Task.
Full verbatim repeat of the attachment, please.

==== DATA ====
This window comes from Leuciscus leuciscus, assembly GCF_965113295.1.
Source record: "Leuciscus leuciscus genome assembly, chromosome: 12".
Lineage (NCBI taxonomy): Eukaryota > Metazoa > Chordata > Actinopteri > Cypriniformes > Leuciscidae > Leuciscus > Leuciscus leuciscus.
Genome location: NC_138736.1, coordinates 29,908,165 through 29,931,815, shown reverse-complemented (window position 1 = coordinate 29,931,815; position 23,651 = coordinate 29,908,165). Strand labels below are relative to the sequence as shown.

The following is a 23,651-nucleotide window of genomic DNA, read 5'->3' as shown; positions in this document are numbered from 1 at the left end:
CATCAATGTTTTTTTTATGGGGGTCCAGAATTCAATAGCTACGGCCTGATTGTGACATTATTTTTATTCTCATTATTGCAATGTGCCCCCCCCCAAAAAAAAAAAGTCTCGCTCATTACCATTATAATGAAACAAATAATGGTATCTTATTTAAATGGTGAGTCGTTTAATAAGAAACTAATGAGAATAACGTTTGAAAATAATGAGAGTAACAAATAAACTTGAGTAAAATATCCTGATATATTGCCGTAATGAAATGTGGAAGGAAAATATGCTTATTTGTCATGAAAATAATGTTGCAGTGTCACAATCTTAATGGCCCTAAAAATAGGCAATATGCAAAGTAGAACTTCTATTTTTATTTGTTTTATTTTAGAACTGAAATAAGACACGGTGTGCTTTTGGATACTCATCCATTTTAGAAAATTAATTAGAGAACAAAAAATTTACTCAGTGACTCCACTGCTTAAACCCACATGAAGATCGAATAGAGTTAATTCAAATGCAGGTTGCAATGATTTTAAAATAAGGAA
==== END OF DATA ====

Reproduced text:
This window comes from Leuciscus leuciscus, assembly GCF_965113295.1.
Source record: "Leuciscus leuciscus genome assembly, chromosome: 12".
Lineage (NCBI taxonomy): Eukaryota > Metazoa > Chordata > Actinopteri > Cypriniformes > Leuciscidae > Leuciscus > Leuciscus leuciscus.
Genome location: NC_138736.1, coordinates 29,908,165 through 29,931,815, shown reverse-complemented (window position 1 = coordinate 29,931,815; position 23,651 = coordinate 29,908,165). Strand labels below are relative to the sequence as shown.

The following is a 23,651-nucleotide window of genomic DNA, read 5'->3' as shown; positions in this document are numbered from 1 at the left end:
CATCAATGTTTTTTTTATGGGGGTCCAGAATTCAATAGCTACGGCCTGATTGTGACATTATTTTTATTCTCATTATTGCAATGTGCCCCCCCCCAAAAAAAAAAAGTCTCGCTCATTACCATTATAATGAAACAAATAATGGTATCTTATTTAAATGGTGAGTCGTTTAATAAGAAACTAATGAGAATAACGTTTGAAAATAATGAGAGTAACAAATAAACTTGAGTAAAATATCCTGATATATTGCCGTAATGAAATGTGGAAGGAAAATATGCTTATTTGTCATGAAAATAATGTTGCAGTGTCACAATCTTAATGGCCCTAAAAATAGGCAATATGCAAAGTAGAACTTCTATTTTTATTTGTTTTATTTTAGAACTGAAATAAGACACGGTGTGCTTTTGGATACTCATCCATTTTAGAAAATTAATTAGAGAACAAAAAATTTACTCAGTGACTCCACTGCTTAAACCCACATGAAGATCGAATAGAGTTAATTCAAATGCAGGTTGCAATGATTTTAAAATAAGGAA